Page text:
“Environmental damage is equivalent to economic damage,” Aldrein Silanga, campaign officer of the Kalikasan People’s Network for the Environment, told the briefing.

Ms. Castro said the national and local governments should provide health services to people affected by the spill.

The Senate on Tuesday started its own probe, where it found that MT Princess Empress did not have a permit to operate.

RDC Reield has a pending application for a change in its certificate of public convenience and wanted to include MT Princess Empress in its permit, Hernani N. Fabia, administrator of the Maritime  Industry Authority, told senators.

During the hearing, RDC Vice President Fritzee Tee said the sunken tanker had sailed nine times before it sank.

The company, she added, had applied to include the vessel in its permit as early as November, with all documents passed by December. It sailed after submitting all the requirements.

But the Philippine Coast Guard later released a document showing that the sunken oil tanker had a permit to operate.

In a Facebook post, the Coast Guard shared six pages of the certificate of public convenience supposedly issued by Marina to RDC Reield.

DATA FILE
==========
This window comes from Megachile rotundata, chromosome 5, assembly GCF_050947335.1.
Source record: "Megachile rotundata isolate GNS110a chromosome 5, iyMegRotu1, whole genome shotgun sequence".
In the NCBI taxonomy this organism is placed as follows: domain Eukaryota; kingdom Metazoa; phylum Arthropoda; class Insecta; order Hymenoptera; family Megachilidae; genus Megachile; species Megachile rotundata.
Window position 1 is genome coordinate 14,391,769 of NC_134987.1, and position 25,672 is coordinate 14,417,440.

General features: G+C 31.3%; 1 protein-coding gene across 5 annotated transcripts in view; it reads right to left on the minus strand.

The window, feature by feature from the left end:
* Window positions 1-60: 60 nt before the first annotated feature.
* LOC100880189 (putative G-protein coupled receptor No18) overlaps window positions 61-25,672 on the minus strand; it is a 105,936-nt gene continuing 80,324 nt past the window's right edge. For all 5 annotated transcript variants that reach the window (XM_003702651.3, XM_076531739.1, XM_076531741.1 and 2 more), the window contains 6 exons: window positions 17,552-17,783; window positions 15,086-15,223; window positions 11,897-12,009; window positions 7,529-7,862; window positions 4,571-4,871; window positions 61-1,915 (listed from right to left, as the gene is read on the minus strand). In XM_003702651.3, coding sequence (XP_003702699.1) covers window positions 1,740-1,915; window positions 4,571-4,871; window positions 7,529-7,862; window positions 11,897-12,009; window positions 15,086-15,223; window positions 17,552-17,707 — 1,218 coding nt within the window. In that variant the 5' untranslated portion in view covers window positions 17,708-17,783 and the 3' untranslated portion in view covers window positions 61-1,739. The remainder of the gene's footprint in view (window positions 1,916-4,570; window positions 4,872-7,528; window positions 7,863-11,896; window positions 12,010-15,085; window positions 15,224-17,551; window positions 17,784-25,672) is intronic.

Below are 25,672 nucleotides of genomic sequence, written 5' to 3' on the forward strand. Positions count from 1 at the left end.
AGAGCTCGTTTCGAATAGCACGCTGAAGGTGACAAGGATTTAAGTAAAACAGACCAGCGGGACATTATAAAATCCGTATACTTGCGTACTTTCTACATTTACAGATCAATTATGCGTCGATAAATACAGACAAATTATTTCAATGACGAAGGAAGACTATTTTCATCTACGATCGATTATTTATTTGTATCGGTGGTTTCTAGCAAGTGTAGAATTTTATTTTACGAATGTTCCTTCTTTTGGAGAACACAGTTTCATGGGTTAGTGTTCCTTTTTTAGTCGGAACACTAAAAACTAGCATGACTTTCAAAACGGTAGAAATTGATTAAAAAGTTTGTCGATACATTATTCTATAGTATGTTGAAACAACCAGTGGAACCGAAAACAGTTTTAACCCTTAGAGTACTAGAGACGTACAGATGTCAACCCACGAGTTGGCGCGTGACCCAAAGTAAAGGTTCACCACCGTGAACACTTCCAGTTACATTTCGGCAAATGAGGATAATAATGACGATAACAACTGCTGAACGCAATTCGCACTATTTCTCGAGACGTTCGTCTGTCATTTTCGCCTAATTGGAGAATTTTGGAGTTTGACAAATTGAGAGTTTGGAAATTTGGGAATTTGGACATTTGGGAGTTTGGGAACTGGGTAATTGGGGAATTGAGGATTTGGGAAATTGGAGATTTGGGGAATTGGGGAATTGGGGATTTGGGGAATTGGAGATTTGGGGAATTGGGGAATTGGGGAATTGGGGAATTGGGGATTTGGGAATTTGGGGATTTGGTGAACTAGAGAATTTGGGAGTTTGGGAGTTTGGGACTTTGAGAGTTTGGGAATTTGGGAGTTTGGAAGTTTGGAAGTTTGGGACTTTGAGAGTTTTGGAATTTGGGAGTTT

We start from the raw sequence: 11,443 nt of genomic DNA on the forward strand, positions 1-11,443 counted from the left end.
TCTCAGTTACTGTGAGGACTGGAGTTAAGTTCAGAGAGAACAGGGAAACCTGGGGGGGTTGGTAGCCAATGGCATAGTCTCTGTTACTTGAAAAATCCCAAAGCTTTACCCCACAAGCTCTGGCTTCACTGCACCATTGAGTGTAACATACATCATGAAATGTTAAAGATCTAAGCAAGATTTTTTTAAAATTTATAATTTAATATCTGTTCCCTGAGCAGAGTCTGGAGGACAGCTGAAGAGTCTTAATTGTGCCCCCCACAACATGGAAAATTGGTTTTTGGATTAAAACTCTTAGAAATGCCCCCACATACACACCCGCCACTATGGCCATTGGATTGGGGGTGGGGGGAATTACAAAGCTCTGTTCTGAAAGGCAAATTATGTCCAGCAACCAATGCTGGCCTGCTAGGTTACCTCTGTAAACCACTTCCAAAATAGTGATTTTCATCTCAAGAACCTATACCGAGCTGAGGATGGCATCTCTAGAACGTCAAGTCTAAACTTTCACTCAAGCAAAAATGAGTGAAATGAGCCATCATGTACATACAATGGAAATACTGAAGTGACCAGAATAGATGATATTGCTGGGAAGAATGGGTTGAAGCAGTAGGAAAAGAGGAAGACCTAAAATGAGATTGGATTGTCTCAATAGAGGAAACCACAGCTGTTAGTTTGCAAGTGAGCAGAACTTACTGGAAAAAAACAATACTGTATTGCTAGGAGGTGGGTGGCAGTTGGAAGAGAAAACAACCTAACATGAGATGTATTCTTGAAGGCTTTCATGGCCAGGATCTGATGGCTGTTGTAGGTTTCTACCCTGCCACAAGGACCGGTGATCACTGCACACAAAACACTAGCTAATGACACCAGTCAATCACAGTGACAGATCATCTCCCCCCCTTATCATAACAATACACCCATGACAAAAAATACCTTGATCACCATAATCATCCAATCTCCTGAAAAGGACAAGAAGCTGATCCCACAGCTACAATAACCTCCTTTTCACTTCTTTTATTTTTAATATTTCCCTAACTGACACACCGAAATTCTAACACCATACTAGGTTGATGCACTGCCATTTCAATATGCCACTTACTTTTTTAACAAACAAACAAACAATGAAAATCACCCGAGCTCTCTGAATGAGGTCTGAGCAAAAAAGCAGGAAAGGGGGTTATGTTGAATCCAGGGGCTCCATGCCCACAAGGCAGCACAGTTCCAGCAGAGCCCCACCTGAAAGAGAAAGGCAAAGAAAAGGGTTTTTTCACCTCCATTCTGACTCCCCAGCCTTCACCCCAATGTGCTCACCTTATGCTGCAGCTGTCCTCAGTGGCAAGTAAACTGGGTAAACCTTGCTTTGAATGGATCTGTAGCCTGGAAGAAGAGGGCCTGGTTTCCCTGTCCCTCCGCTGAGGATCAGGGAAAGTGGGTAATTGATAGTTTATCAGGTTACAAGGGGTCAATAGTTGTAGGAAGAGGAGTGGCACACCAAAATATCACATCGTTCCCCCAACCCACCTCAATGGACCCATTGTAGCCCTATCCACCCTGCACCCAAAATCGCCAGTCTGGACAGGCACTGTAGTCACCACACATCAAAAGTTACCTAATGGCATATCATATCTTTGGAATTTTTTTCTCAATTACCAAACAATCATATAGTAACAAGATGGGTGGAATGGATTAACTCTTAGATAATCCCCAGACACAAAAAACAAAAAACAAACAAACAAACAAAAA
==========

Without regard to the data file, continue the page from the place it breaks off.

In the document, Marina approved the inclusion of MT Princess Empress in RDC’s fleet since it was “financially capable to maintain its operations.”

The certificate issued on Nov. 16, 2022 also indicated that the permit will expire on Feb. 6, 2042.

Coast Guard spokesman Armando A. Balilo on Wednesday said the vessel had used the permit four times in its transactions with the Coast Guard — once each in Manila, Cebu, Misamis Oriental and Iloilo.

He added that the Coast Guard would check whether the signatures on the document had been forged and whether Marina had really agreed to grant the certificate.

Greenpeace Philippines on March 14 urged the government to seek accountability from the owner of the sunken vessel “for the irreparable and ongoing damage” of the oil spill.

In a statement, the environmental group said companies responsible for the spill should “go beyond cleanup” and pay damages for destroying the environment and causing livelihood loss.

“The government must compel companies involved to show responsibility and transparency and act with more urgency in stopping the spill and in compensating communities,” Greenpeace campaigner Jefferson M. Chua said.

Fideles D. Sallidao, director of th Philippine Coast Guard National Operations Center for Oil Pollution, earlier said the vessel had come from the SL Harbor Bulk Terminal Corp. in Lima, Bataan and was on its way to Iloilo City in central Philippines.

Greenpeace said authorities should designate sea lanes for ships transporting hazardous materials away from rich fishing areas and critical marine reserves.

It also reiterated its call to phase out fossil fuels to prevent further damage to the environment and protect communities, noting that it is impossible to fully clean up an oil spill. — K.A.T. Atienza and B.M.D. Cruz